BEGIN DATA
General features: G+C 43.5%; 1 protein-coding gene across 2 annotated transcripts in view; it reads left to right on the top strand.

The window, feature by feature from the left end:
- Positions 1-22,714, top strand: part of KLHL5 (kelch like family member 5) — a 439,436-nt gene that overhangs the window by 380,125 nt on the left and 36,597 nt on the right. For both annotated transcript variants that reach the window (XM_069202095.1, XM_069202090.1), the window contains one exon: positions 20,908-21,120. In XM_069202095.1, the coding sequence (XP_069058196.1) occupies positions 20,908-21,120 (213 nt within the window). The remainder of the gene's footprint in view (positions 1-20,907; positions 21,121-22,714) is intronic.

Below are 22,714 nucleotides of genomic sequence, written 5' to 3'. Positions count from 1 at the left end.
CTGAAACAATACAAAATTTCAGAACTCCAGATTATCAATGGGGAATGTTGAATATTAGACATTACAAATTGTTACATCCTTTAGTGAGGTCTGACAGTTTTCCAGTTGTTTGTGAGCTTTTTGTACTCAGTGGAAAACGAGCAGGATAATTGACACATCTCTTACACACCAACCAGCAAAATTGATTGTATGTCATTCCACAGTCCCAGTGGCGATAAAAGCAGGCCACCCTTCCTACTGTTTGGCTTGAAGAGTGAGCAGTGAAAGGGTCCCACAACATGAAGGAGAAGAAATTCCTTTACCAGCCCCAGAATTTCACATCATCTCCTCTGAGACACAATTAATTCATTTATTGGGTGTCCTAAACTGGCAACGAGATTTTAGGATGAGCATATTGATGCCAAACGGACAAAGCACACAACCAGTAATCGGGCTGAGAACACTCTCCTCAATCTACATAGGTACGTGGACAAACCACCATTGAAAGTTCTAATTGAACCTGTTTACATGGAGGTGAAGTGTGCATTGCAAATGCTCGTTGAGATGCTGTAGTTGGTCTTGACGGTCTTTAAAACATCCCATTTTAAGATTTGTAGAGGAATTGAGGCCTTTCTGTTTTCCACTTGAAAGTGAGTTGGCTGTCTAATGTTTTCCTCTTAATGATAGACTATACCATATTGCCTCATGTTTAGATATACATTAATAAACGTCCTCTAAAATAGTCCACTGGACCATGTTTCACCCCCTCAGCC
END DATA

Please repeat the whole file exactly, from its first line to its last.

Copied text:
General features: G+C 43.5%; 1 protein-coding gene across 2 annotated transcripts in view; it reads left to right on the top strand.

The window, feature by feature from the left end:
- Positions 1-22,714, top strand: part of KLHL5 (kelch like family member 5) — a 439,436-nt gene that overhangs the window by 380,125 nt on the left and 36,597 nt on the right. For both annotated transcript variants that reach the window (XM_069202095.1, XM_069202090.1), the window contains one exon: positions 20,908-21,120. In XM_069202095.1, the coding sequence (XP_069058196.1) occupies positions 20,908-21,120 (213 nt within the window). The remainder of the gene's footprint in view (positions 1-20,907; positions 21,121-22,714) is intronic.

Below are 22,714 nucleotides of genomic sequence, written 5' to 3'. Positions count from 1 at the left end.
CTGAAACAATACAAAATTTCAGAACTCCAGATTATCAATGGGGAATGTTGAATATTAGACATTACAAATTGTTACATCCTTTAGTGAGGTCTGACAGTTTTCCAGTTGTTTGTGAGCTTTTTGTACTCAGTGGAAAACGAGCAGGATAATTGACACATCTCTTACACACCAACCAGCAAAATTGATTGTATGTCATTCCACAGTCCCAGTGGCGATAAAAGCAGGCCACCCTTCCTACTGTTTGGCTTGAAGAGTGAGCAGTGAAAGGGTCCCACAACATGAAGGAGAAGAAATTCCTTTACCAGCCCCAGAATTTCACATCATCTCCTCTGAGACACAATTAATTCATTTATTGGGTGTCCTAAACTGGCAACGAGATTTTAGGATGAGCATATTGATGCCAAACGGACAAAGCACACAACCAGTAATCGGGCTGAGAACACTCTCCTCAATCTACATAGGTACGTGGACAAACCACCATTGAAAGTTCTAATTGAACCTGTTTACATGGAGGTGAAGTGTGCATTGCAAATGCTCGTTGAGATGCTGTAGTTGGTCTTGACGGTCTTTAAAACATCCCATTTTAAGATTTGTAGAGGAATTGAGGCCTTTCTGTTTTCCACTTGAAAGTGAGTTGGCTGTCTAATGTTTTCCTCTTAATGATAGACTATACCATATTGCCTCATGTTTAGATATACATTAATAAACGTCCTCTAAAATAGTCCACTGGACCATGTTTCACCCCCTCAGCC